Touch everything I look at (heat resistant gloves for recently flown aircraft), open every door and hatch, continue until I'm back at the start. After 45 years and tens of thousands of preflights, I don't remember everything I've checked if it's unremarkable/nominal, but I do it the same way every time, when I'm done I know I've checked it.

If the aircraft has been out of my sight, 360 walk around and into the cabin.

Post-flight is touch any greased bearing I can reach, fluid levels, rotor tips, and general visual inspection.

 

I might be just a little OCD about swashplates, spiders, etc....

Edited by Wally
  • Like 2
Link to comment
Share on other sites

On the R22

 

-Piece of Vee-belt in tail cone.

-Pool of water in cooling fan base

-Oil rag behind oil cooler door

-Missing teeth on alternator belt

-No elastomeric bearing in tail rotor teeter hinge (turns out it was just an older design)

-Stuff floating in fuel (some type of shavings off the cap)

-Dent in horizontal stabilizer

-Gouges in main rotor blade (bird strike)

-Partially deflated pontoons (mariner)

-Position light out (no one around to change it so had to cancell night flight,...by the way, always check the lights BEFORE getting gas for a night flight,...the morning flight will thank you!)

-No gear oil showing in main rotor gear box sight

-Gap between tail cone and cooling fan wide enough to stick my whole hand through

-No start-up checklist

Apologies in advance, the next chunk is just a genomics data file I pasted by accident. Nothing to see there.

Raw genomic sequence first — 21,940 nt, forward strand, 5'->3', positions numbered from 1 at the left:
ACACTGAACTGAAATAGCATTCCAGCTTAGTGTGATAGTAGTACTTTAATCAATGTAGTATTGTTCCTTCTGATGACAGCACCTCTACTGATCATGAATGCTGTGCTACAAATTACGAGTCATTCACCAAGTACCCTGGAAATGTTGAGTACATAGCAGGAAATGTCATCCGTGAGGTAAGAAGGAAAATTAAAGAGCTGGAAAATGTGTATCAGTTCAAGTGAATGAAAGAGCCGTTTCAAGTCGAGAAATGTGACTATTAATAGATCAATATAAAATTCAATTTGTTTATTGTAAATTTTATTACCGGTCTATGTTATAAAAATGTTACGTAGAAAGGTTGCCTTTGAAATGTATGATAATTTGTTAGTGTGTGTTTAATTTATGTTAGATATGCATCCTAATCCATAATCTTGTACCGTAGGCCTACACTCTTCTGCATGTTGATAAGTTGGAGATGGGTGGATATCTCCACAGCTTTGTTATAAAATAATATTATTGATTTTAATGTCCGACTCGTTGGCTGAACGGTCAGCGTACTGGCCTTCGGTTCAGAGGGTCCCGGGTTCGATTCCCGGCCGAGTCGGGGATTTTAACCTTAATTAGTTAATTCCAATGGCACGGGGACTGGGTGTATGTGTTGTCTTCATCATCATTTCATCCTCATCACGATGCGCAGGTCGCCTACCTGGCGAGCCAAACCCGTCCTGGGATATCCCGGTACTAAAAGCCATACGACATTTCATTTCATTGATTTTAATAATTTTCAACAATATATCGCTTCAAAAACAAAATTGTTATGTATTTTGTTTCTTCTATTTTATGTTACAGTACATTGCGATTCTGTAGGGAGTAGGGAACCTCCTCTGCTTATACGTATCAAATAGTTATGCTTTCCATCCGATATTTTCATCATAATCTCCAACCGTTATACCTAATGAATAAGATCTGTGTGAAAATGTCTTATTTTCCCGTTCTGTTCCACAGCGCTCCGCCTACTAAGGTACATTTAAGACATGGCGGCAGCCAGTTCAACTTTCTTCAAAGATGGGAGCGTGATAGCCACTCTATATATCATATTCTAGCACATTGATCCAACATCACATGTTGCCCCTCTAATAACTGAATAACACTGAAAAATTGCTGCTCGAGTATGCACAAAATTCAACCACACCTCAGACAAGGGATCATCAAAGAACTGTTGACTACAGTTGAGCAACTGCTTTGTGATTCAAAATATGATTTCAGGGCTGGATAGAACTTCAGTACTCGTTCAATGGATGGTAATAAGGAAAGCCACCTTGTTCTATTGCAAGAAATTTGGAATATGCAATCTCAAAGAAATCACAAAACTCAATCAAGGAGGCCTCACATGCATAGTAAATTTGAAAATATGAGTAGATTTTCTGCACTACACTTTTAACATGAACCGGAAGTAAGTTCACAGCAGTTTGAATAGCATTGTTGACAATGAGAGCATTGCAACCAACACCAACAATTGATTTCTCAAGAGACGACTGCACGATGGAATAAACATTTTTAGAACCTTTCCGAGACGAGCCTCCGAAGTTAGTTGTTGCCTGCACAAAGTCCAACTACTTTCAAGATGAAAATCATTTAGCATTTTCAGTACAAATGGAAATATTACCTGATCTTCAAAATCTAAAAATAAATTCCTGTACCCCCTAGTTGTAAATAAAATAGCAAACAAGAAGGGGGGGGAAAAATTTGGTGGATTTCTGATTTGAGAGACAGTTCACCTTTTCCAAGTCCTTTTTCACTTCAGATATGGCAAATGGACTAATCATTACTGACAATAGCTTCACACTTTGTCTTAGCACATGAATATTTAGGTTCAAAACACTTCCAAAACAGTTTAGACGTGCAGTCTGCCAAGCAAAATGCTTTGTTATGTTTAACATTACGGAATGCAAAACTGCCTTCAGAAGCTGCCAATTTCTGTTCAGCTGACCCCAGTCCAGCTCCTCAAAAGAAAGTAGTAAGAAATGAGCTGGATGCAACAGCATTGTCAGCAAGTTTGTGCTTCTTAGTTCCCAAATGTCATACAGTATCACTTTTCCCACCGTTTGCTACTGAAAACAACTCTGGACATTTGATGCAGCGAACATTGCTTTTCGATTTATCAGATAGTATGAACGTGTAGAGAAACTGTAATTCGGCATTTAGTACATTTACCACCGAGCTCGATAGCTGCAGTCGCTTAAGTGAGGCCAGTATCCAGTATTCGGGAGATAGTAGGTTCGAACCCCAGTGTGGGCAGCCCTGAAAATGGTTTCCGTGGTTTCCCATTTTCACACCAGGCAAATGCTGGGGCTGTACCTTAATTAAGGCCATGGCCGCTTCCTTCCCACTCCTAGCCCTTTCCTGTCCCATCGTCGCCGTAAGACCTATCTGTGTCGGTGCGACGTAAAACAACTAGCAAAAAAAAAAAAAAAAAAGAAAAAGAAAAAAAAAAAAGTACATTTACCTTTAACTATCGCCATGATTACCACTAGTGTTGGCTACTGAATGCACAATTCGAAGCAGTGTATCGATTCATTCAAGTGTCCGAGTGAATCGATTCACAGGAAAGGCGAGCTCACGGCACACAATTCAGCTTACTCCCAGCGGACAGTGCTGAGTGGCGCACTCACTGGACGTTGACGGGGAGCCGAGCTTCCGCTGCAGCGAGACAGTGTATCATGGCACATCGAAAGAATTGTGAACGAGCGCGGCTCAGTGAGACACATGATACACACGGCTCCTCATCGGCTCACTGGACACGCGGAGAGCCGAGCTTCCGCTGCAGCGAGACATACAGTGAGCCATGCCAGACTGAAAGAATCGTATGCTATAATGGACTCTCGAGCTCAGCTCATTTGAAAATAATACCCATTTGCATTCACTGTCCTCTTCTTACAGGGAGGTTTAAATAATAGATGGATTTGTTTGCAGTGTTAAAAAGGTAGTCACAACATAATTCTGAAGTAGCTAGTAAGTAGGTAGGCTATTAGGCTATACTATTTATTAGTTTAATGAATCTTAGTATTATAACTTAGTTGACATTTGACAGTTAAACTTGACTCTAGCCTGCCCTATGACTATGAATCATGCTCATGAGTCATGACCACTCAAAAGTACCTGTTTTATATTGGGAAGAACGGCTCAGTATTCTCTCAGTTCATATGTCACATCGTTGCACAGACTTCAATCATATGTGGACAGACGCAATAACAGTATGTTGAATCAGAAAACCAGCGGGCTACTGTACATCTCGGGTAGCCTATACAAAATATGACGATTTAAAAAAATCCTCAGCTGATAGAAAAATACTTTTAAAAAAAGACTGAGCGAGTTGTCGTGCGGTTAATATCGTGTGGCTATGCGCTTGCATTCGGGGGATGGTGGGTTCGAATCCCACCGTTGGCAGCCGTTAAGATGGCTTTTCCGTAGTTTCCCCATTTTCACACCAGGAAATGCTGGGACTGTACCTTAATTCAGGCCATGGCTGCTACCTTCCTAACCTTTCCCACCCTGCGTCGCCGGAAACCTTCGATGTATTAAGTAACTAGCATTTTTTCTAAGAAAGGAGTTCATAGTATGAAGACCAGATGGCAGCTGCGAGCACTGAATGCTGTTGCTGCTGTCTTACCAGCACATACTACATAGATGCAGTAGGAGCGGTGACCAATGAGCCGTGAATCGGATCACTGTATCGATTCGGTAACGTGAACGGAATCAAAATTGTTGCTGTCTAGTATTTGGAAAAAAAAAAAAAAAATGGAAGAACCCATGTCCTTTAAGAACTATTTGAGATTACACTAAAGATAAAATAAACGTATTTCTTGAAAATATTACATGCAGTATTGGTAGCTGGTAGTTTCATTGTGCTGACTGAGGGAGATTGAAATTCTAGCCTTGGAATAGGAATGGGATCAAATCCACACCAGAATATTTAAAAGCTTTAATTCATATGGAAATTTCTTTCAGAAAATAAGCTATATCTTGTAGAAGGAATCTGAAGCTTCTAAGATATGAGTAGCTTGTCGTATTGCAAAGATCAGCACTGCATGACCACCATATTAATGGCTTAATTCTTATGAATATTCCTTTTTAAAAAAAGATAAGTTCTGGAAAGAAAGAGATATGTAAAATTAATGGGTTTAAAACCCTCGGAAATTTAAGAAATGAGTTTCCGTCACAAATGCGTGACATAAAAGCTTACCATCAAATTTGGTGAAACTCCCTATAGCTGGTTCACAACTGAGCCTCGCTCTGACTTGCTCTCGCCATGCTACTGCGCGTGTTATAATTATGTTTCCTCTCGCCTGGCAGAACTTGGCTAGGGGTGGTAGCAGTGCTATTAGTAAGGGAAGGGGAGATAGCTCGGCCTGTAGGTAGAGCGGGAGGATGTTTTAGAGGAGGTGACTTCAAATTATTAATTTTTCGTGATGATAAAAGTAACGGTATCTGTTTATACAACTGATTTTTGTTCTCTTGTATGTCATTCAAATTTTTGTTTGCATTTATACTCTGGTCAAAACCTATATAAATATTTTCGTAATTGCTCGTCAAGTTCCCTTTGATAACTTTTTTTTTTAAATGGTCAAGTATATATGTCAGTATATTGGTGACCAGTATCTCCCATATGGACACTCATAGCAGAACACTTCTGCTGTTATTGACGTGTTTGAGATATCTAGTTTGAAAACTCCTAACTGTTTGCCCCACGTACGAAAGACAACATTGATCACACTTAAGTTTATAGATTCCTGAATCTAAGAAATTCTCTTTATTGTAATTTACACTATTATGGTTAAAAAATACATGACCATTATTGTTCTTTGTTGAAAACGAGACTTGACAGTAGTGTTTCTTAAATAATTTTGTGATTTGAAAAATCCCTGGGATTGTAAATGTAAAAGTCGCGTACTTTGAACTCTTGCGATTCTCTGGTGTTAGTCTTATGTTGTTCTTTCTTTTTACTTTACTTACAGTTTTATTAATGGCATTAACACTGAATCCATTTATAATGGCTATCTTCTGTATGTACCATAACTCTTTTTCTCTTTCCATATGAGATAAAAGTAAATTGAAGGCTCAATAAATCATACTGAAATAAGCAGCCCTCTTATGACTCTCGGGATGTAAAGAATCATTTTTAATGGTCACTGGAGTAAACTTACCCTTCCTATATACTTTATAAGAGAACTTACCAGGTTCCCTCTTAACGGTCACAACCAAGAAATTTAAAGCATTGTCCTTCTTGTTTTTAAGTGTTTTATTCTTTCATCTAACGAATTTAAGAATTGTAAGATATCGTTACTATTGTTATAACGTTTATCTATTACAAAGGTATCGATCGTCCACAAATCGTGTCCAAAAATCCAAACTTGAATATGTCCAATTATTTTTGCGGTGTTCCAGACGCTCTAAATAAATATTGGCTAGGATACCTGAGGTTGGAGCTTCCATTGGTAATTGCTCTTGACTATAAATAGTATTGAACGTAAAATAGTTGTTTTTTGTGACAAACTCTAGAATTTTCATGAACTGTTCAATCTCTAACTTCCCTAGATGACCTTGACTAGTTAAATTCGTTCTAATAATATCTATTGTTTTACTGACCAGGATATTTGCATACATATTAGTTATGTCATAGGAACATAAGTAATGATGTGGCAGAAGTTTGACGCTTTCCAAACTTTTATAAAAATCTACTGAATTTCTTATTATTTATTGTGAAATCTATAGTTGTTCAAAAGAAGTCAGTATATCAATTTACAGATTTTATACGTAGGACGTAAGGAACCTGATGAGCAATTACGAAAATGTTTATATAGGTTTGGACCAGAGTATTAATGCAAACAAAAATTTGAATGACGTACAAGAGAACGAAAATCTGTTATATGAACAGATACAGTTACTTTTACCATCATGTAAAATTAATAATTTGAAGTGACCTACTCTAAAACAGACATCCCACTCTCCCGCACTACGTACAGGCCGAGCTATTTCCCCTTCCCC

-Tail cone looked lower than normal (turned out that's how they build them (HP model))

-Inop guages, AI, TC, VOR

-Inop guage lights, VSI, compas, AI

 

What's next?

Edited by eagle5
  • Like 1
Link to comment
Share on other sites

Contractors Leatherman lodged in the pitch change links... Quickly sent home and then jail, we think he was trying this intentionally.

Spit cups on the floor boards behind the pedals.

Checklists left by the aux hydraulic pump.

 

Link to comment
Share on other sites

R44-

  • Rotor tach Magnet on forward flexplate worked its way loose on shutdown, heard clicking and found it on post flight.
  • Someone had dropped fuel cap and found edge bent

  • Landing light out, replaced with LED and haven't had a problem since.
  • Wire broke on back of test light switches

 

R22-

  • Water in fuel
  • Fuse blown on clutch actuator
  • Heater blower not working, kept blowing fuse
  • Alternator belt loose